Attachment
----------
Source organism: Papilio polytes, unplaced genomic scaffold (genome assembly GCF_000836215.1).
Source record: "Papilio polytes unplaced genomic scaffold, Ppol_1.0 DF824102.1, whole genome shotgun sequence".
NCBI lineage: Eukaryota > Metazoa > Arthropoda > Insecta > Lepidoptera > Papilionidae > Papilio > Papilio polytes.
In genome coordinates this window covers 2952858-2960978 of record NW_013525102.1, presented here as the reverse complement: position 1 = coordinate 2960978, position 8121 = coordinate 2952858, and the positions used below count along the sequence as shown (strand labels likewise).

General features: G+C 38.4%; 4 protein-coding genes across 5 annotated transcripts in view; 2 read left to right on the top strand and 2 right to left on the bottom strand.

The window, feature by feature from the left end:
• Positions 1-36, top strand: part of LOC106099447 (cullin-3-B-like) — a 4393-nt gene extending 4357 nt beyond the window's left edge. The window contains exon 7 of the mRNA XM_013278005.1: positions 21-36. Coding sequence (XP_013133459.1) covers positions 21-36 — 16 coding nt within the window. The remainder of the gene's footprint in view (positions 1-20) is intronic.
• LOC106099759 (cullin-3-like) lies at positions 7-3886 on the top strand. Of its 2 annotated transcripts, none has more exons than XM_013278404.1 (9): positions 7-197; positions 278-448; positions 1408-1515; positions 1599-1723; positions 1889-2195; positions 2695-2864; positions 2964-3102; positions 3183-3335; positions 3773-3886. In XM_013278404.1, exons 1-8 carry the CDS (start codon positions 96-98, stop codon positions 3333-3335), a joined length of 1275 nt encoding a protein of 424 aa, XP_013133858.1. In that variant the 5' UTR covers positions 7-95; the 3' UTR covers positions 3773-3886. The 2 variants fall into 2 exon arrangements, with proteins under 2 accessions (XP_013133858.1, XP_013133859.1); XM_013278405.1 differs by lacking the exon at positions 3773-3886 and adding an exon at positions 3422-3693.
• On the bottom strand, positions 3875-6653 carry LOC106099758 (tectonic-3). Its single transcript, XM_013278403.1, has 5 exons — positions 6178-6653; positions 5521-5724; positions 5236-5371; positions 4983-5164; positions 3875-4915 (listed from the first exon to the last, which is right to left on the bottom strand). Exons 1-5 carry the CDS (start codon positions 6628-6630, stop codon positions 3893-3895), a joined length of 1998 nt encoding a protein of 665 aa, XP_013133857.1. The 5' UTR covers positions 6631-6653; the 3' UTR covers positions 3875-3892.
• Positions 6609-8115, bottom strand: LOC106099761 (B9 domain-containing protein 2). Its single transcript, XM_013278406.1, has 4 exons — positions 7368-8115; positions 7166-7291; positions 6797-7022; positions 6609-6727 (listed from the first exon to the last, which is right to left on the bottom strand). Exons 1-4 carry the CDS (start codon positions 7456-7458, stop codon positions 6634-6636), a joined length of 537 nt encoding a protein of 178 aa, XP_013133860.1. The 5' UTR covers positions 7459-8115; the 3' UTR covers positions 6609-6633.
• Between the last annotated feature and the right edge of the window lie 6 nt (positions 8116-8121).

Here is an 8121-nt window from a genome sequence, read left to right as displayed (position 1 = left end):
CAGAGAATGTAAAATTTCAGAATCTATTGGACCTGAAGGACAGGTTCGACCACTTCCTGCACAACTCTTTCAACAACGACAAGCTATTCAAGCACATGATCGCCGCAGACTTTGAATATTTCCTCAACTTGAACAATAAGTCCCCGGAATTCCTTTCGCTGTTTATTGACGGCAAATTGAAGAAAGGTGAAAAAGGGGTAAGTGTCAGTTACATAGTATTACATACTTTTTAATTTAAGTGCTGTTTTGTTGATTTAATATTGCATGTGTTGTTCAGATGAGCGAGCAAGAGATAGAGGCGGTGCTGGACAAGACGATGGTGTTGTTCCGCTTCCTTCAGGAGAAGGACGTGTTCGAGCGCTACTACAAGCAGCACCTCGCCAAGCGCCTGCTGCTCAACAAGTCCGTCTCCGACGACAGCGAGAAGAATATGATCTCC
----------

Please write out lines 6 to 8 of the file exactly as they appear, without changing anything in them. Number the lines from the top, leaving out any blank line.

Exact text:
The window, feature by feature from the left end:
• Positions 1-36, top strand: part of LOC106099447 (cullin-3-B-like) — a 4393-nt gene extending 4357 nt beyond the window's left edge. The window contains exon 7 of the mRNA XM_013278005.1: positions 21-36. Coding sequence (XP_013133459.1) covers positions 21-36 — 16 coding nt within the window. The remainder of the gene's footprint in view (positions 1-20) is intronic.
• LOC106099759 (cullin-3-like) lies at positions 7-3886 on the top strand. Of its 2 annotated transcripts, none has more exons than XM_013278404.1 (9): positions 7-197; positions 278-448; positions 1408-1515; positions 1599-1723; positions 1889-2195; positions 2695-2864; positions 2964-3102; positions 3183-3335; positions 3773-3886. In XM_013278404.1, exons 1-8 carry the CDS (start codon positions 96-98, stop codon positions 3333-3335), a joined length of 1275 nt encoding a protein of 424 aa, XP_013133858.1. In that variant the 5' UTR covers positions 7-95; the 3' UTR covers positions 3773-3886. The 2 variants fall into 2 exon arrangements, with proteins under 2 accessions (XP_013133858.1, XP_013133859.1); XM_013278405.1 differs by lacking the exon at positions 3773-3886 and adding an exon at positions 3422-3693.